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6 NEWS

ISLAND FOCUS: JAMAICA

Life in Jamaica Less Than Irie

T

BY TIFFANY THOMAS

he unemployment rate in Jamaica, West Indies is extremely high due to the inconsistencies in the economy and failed promises of politicians. Jamaicans have to depend on remittances, skills and agriculture to bolster their family and themselves. As of 2013, the unemployment rate boosted its way to 14.20% in the first quarter of 2013, according to Trading Economics. With its high unemployment rate, Jamaica’s economy is under great pressure. Among those who are strongly affected by the lack of employment are youths. It is one of the most critical issues plaguing youths along with Jamaica’s education system. Antoinette Green, an independent young female is among those that are unemployed. In order to survive, Green makes a living by selling fruits and vegetables along the busy streets in Mandeville, Manchester. “It’s a daily struggle for me because we are all selling the same thing. I have to compete with the other vendors just to make some money, said Green. Dressed in tattered street clothes, sitting on a bucket with her products perfectly displayed, Green seeks the attention of busy commuters to patronize her. “If I don’t sell anything out here today, I can’t

feed my two children, I have to sell at least three breadfruits so I can go home to feed my children,” said Green in a tone of desperation. Green is not the only youth who is unemployed and has to become a street higgler. Roger Stevens is also a young male devoted to selling his agricultural produce to survive the deplorable condition of Jamaica’s economy. In a boisterous plea for attention, Stevens implores patrons to buy from his stall. When asked about his educational background and why he resorted to becoming a street vendor, Stevens said, “My parents didn’t have the proper funds

With its high unemployment rate, Jamaica’s economy is under great pressure. Among those who are

strongly affected by the lack of employment are the youths.It is one of the most critical issues plaguing youths along with Jamaica’s education system.

to send me and my little sister to school, so since I was 12 years old, I rotated shift with my mom just to find food for me and my sister. The government nah do nothing fi we, me a suffer, sometime me guh ah me bed hungry”. After graduation from high school or college, there are limited opportunities for youths to find employment. However, most of them turn to crime and violence, while most females become vulnerable to sexual exploitation and adolescent pregnancy. Apart from self-employment, those who face unemployment depend on remittances which are the highest foreign currency earner for the Jamaican economy. Another method for survival in the unemployment crisis in Jamaica is Cashfor gold. “It is a risk to walk in the city with your gold jewelry because they will thief it from you and pawn it,” said Denise Smith. The market for gold is in demand and fast cash is what unemployed youths are hungry for. The status of the troubled economy is causing youths to make drastic choices. Most youths blame the poor leadership of politicians who are believed to be creating a false hope and vision for the youths of Jamaica. Everton James believes that the failures of Parliament and their greediness for money drove Jamaica down the gutter. “I realize that we as a people are not going anywhere, them blind us with a false image of what Jamaica is going to look like and what they are going to do for the dying youth,” James said. “Them trick us to vote for them telling us they have and are going to create jobs, but nothing nuh change it just get worst, them thief up the money.” Cash-for-gold, remittances, agriculture and self-employment aren’t the only source of survival that youths are famil-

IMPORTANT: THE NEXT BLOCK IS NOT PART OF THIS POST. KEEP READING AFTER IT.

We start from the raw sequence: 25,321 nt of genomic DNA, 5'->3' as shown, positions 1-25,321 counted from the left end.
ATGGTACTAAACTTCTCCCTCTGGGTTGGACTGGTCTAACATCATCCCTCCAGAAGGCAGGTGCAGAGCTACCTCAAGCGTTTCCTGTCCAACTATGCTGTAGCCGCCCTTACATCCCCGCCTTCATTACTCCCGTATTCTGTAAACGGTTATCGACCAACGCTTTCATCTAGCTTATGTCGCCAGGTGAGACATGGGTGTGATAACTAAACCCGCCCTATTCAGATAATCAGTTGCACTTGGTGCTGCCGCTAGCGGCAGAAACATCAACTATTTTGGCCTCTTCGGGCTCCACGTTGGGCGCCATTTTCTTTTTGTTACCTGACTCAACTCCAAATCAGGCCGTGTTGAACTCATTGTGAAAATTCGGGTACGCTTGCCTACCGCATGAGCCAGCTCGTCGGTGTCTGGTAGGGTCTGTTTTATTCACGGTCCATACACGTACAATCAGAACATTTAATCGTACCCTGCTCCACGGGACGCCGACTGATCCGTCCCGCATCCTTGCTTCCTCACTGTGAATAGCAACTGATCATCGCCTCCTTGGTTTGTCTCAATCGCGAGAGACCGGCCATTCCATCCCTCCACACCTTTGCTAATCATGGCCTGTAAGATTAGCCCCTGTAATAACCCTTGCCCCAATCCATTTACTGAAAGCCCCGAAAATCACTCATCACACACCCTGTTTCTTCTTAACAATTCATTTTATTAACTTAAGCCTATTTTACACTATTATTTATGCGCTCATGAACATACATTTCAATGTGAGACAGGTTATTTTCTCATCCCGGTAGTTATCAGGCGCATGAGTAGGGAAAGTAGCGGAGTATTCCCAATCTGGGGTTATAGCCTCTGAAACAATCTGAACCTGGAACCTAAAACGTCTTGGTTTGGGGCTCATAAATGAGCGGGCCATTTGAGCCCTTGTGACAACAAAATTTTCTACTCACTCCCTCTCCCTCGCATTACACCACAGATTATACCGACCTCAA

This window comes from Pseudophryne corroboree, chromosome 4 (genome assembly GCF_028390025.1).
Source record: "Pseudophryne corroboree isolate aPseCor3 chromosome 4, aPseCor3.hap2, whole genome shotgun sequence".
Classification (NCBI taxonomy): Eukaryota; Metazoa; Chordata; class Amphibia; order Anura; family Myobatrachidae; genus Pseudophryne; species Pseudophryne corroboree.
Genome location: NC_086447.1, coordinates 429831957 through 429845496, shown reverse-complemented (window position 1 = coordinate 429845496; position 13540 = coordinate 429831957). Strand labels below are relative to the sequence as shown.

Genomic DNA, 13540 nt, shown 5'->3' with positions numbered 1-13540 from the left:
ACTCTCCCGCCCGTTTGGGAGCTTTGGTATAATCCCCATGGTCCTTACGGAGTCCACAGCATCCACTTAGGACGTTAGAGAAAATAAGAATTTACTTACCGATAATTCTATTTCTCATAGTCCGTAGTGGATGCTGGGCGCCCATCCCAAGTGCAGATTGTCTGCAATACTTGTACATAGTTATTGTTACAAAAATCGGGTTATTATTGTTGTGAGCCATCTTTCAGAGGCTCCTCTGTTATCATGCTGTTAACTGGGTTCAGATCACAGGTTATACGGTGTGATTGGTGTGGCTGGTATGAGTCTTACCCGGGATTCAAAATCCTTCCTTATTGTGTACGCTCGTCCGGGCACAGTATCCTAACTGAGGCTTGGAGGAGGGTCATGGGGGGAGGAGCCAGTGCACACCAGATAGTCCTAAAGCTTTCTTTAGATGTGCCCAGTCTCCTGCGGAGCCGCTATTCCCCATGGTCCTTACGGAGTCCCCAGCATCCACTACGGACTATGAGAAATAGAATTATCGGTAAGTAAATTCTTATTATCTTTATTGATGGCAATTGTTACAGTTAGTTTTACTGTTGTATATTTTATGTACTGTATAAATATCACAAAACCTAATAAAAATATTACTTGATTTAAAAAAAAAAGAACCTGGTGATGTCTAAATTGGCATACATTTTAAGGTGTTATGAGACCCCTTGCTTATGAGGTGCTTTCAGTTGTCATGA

iar with. Their new and most popular skill, that is spreading across the country like a virus, is the scamming business, particularly lotto scamming. Scammers trick their victims into believing they won the lottery and in order to collect their winnings, they must pay taxes upfront. Their main targets are the elderly. “Since there is nothing out here for me to do, why not make money the easy way” said a scammer who has been in the business for two years. The young male scammer who chooses to remain anonymous, is the breadwinner for his family. Two years ago, he went into the business with his best friend who died as a result of gun violence. Another source of income for youths is selling marijuana, also known as ganja. Though it is illegal, it’s at an all-time high. Not only are they selling the herb, but some youths are using it for their own purpose. However, in efforts to prohibit the use of marijuana, the Jamaican government is doing all in its power to avoid legalization of the drug. “It is a big money-making business,” said herbalist Andrew Wilson. Wilson is a youth who recently graduated high school and has to face life on his own. Daily, he enters his field where his herb is planted. “I’m just waiting for it to be fully grown so I can cure it and sell it to make a little money; this is all I have doing to make it in this cold world yuh nuh,” said Wilson. At 14.20% in unemployment rate, many Jamaicans, specifically youths, have a grim outlook on their future and the economy. Known to have the 7th slowest growth rate in the world according to the Jamaica Observer, youths are seeking ways to survive in the cold economy. Their only option for survival lies in their very hands.l

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CAW 47 - The Mighty Sparrow: A Living Legend  

HOT TOPIC: Life in Jamaica Less Than Irie ... see page 6

CAW 47 - The Mighty Sparrow: A Living Legend  

HOT TOPIC: Life in Jamaica Less Than Irie ... see page 6

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